There are certainly monasteries and great teachers who give as gifts a thangka or a statue, but in the monasteries, it’s very strict what belongs to the monastery in general and what is a private possession. When we give a donation to a household, let’s say a household of a Rinpoche in a Tibetan monastery – or they might not be living in the monastery, but are now in exile – we have to be very specific when we give that donation. Is it for the household in general – it’s called a “labrang” in Tibetan – or are we giving it specifically to someone in the household for their own personal use? “Household” means the whole house. Let’s say the Rinpoche’s house with the various attendants and students who live in the house, all of that is the labrang in Tibetan. I’m trying to translate that with some words, so we call it a “household.” A householder is somebody else; that’s a layperson. If we were giving that money for the labrang, for the household itself, it can only be used for the general kitchen to feed everybody, or for improving the house and the building; it would not be used for any particular member of the household, including the Rinpoche, to buy new robes or to do something simply for themselves or their private use. They would use it for the household to sponsor certain rituals, pujas to make offerings on the altar, etc. It’s practiced very strictly in these labrangs.
Your question is much more difficult. When somebody steals money from the Triple Gem, let’s say somebody gives money to a Buddhist center – although, literally, Buddhist centers are not specifically included here; we’re talking about monasteries, in terms of the Sangha. I’m saying that the situation that arises most commonly in the West is we talk about Dharma centers; we don’t have so many monasteries in the West. In the West, we use the word “Sangha” extremely loosely in a way that no traditional Tibetan or Buddhist person would ever use it – to just refer to a Dharma center in a lay community, but that’s certainly not the Sangha. We’re asking does this vow apply to stealing money that’s given to the Dharma center for our own purposes? Well, technically, according to the commentaries, when we talk about stealing from the Sangha, we’re referring to four monks or nuns or more. There’s a separate vow for stealing from one, two, or three monks or nuns. Strictly speaking, when these vows were formulated there certainly were no lay Dharma centers. Whether stealing offerings given to a Dharma center constitutes a transgression of this bodhisattva vow or not, it’s certainly something that we would want to avoid.
What would be more common in the West is that somebody makes an offering of money to the Dharma center, and the director or the treasurer or somebody like that just puts that money into their own private bank account. We’re not talking, as I’ve said before, about somebody who is actually working being paid from this money. Okay, so now this money is in a bank account together with a lot of other money, and this person makes a gift to us, gives us something, some money. That’s very hard to say, whether or not this person is even consciously saying, “I’m using the money that I stole to give to you” or just includes it in their money and doesn’t make any differentiation. Basically, it would be better to avoid taking anything from someone that we know is stealing or embezzling funds from a Dharma center or a monastery or any sort of Dharma project.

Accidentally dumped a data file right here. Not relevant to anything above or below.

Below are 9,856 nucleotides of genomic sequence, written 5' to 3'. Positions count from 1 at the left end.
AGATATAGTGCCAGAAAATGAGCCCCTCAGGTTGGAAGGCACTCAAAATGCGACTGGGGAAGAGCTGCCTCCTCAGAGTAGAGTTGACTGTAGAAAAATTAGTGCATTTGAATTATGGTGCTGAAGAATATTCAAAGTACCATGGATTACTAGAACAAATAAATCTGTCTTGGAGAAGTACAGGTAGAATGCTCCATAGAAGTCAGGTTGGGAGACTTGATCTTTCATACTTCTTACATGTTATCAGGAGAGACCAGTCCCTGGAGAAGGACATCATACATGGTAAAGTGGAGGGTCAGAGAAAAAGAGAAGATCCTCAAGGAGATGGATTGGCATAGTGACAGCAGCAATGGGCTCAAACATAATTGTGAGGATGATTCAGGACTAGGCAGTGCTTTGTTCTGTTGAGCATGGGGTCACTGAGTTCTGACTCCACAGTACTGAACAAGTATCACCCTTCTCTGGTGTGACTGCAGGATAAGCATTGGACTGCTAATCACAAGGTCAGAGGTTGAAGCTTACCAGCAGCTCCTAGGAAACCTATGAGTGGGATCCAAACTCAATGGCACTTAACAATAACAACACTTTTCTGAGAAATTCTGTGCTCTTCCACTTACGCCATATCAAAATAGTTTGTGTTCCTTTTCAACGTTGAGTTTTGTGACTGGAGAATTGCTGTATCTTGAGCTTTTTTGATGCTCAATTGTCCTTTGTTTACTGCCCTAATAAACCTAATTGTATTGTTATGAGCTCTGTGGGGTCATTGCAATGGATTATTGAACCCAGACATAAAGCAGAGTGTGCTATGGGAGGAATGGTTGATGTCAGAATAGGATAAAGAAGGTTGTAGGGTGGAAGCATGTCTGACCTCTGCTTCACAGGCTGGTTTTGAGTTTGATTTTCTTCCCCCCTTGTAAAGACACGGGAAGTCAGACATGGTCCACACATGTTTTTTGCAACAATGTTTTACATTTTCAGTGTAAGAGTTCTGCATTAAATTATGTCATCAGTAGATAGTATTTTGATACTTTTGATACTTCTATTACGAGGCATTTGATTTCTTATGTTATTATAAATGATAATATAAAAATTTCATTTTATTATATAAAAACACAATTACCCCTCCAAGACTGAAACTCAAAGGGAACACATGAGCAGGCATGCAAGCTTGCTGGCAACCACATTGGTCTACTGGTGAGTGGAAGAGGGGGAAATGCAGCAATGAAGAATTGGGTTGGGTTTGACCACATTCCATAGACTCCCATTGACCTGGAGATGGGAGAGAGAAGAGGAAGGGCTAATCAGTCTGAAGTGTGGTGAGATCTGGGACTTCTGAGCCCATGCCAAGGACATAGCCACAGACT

Would it be the same if someone stole some statue or thangkas, then sold them and gave the money to somebody, or bought something with this money to give to somebody? Is it the same?
By extension, yes.
What if one has stolen for instance a statue but then he confessed or regretted it. Now since he doesn’t want the statue anymore, should he take it to someone or to some center?
In theory, such a person should give it back to where it was stolen. Remember, in terms of stealing from the Triple Gem, it said that it needs to be complete with the feeling that “now this belongs to me.” If one regrets stealing it and no longer considers it “mine,” then certainly one tries to give it back. However, we wouldn’t sell it to somebody else.
We don’t, though, always have this opportunity. For instance, if we go to some other country and we stole there, and then we come back home and many years pass. My point is the two different types of motivation. In the first case, we stole something especially for offering it to someone else; the other case is when we change our mind, change ourselves, and then do it. The motivation is different.
Yes, the motivation is different. I would think that in the case that you state, let’s say we have a thangka or a statue in our house and many years later we find out that it was stolen during the Cultural Revolution from a monastery. We have no opportunity to give it back to that monastery where it was stolen; perhaps that monastery doesn’t even exist anymore. Nevertheless, I think if we are then in a dilemma about what to do with this statue or thangka, I would think, this is just my own personal guess, that probably we would go to some sort of Dharma center and offer it as a gift, certainly not to sell it, but explain the circumstances. Or give it to a monastery but explain the situation, so we are in a sense giving it back to the Triple Gem. That’s the only possibility that I can think of.